8  Teaching & Learning / Beginners and Returning Trombonists / Re: Is it worth getting a 1G for bass trombone? on: Jan 14, 2018, 01:29PM
Well, as someone who used to use a 1G, I'll say that it isn't a good mouthpiece IMHO.  Going from a 1.5G to a 1G is a pretty big jump too.  If you do want something in the size range of a 1G, I'll say that there are better ones from different companies of its size.  Also it could apply to the Schilke 60.  Just my honest opinion.

Wedge 1G
Hammond 21BL or BXL
Greg Black 1G
Just to name a few

I can appreciate the 1G not working for you, but that does not mean it is not a good mouthpiece, or that there are necessarily better ones.  I, for one, spent most of my money-making orchestral time on a 1G.  I could not get what I needed to out of a Schilke 60.  All the other large options did not exist at the time.  So, at that time I COULD have said, "this is the best mouthpiece in the world."  Even then I knew it was not.  It just happened to do what I needed at the time. But then, at that time, I had just finished four years of doing things like playing HOURS of refuelings out on the open ocean (you don't need to know what a refueling is... just think about blowing your face off playing marches with not even a distant mountain to bounce any sound back... the ultimate outdoor wearout routine...) and a little university playing.  I could (and did) play six hour dance band gigs with transcriptions of Buddy Rich charts many nights in a row.  My face then was quite different from yours.  And from mine now, for that matter.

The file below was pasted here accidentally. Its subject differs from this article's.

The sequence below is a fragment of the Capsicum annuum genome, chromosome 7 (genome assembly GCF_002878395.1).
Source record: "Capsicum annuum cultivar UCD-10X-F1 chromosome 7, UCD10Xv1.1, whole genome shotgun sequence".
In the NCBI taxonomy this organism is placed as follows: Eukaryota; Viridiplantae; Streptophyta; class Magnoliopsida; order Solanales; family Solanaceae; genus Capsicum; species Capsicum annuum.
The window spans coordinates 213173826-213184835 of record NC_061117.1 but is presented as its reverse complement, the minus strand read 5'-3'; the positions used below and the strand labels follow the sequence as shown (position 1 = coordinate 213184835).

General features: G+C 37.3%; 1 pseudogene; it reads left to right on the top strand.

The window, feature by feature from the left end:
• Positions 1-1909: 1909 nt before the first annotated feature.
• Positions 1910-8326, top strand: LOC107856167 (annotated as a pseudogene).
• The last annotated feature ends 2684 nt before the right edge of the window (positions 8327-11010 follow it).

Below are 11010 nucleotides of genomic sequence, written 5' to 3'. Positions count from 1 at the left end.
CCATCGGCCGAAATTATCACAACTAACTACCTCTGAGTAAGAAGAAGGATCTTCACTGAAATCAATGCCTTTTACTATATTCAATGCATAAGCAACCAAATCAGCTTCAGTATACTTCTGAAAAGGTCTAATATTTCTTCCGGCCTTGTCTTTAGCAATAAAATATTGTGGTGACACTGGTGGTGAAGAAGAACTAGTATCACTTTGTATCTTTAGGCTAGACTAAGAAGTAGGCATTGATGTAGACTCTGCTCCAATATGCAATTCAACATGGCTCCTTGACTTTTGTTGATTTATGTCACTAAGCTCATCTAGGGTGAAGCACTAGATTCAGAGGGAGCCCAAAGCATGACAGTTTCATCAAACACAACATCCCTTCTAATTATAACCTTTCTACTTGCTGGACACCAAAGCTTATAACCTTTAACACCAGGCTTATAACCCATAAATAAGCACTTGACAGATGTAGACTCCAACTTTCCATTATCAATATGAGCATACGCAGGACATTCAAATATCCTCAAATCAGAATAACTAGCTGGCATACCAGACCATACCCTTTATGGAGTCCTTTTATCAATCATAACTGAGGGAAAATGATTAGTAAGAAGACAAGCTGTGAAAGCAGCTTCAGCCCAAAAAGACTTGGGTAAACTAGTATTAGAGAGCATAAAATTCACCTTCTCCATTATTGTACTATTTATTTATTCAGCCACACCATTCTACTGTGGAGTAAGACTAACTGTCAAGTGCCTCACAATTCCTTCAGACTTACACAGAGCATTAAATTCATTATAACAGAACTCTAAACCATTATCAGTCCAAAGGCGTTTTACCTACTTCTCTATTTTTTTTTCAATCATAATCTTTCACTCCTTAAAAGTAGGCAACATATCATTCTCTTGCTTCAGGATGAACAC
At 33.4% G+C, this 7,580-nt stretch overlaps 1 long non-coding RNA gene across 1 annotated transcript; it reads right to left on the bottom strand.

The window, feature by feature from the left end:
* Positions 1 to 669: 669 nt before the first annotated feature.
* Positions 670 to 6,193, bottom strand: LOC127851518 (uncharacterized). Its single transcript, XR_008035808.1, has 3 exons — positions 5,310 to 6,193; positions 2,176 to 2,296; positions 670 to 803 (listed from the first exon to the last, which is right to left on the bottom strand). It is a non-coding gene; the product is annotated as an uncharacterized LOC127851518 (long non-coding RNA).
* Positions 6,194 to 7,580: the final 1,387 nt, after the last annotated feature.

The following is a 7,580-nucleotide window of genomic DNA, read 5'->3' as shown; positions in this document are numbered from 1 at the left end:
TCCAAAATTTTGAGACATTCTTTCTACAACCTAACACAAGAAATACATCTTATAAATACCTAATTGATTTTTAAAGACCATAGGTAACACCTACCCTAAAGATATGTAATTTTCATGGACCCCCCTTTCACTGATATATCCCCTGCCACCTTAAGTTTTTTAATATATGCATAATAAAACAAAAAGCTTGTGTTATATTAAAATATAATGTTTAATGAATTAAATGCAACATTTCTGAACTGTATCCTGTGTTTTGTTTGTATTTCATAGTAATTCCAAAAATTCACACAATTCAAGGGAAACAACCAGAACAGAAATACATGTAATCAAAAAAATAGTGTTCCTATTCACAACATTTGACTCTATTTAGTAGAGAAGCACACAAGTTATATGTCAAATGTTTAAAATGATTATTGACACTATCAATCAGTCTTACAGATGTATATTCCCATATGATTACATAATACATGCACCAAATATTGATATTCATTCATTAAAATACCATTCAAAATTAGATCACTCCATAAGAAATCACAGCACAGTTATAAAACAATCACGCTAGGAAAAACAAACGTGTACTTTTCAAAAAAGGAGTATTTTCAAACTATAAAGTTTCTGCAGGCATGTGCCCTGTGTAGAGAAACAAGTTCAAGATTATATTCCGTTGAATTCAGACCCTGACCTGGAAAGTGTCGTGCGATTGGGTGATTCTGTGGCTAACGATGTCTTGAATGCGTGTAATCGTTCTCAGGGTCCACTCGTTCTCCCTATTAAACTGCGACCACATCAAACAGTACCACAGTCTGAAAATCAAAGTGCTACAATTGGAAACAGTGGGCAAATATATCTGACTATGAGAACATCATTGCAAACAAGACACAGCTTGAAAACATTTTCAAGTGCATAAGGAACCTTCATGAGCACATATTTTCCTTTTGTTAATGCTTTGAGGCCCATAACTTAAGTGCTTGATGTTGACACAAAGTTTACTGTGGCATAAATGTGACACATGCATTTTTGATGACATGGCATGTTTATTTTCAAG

I think there is a sub-text to your post, and Bruce alluded to it: you went on a little trip.  You moved from a mouthpiece that did not fit your face at the time to one that fits much better.  Maybe you could post a bit more on THAT for the OP, rather than dumping on a decent piece of equipment, or recommending other equipment that very well could be no better for the OP. 

For the OP:

Face first!  Read gregs70's post a couple more times.  If you can play the music you have before you with a 1 1/2G, NO reason to go bigger.  GREAT players have gotten "characteristic sound" from bass trombones with sizes as small as a Bach 3, and made a living doing so.  If the mouthpiece is NOT comfortable on your face, or you CANNOT practice enough hours in a day to make it work on the music you have before you, start looking, but have specific goals before you start looking.  Even with specific goals, you can chase a LOT of mouthpieces and STILL not find "the one."  Without goals you can spend your time confusing your chops and ending off worse than if you had never started looking around in the first place.
9  Teaching & Learning / Practice Room / Re: Conducting styles on: Jan 14, 2018, 01:10PM

You've made some very helpful observations here from the "other side of the podium."  I think it only fair that forum members have an idea of how solid those observations are.  You are NOT talking about just directing a trombone choir, or even small band.  You, unlike most of us, have gotten excellent reviews conducting large forces doing things like Mahler 6. 

I may be 40 years older than you, but I am young enough to learn from what you have to say, and really appreciate little comments like stepping back to let principal players make eye contact at appropriate moments.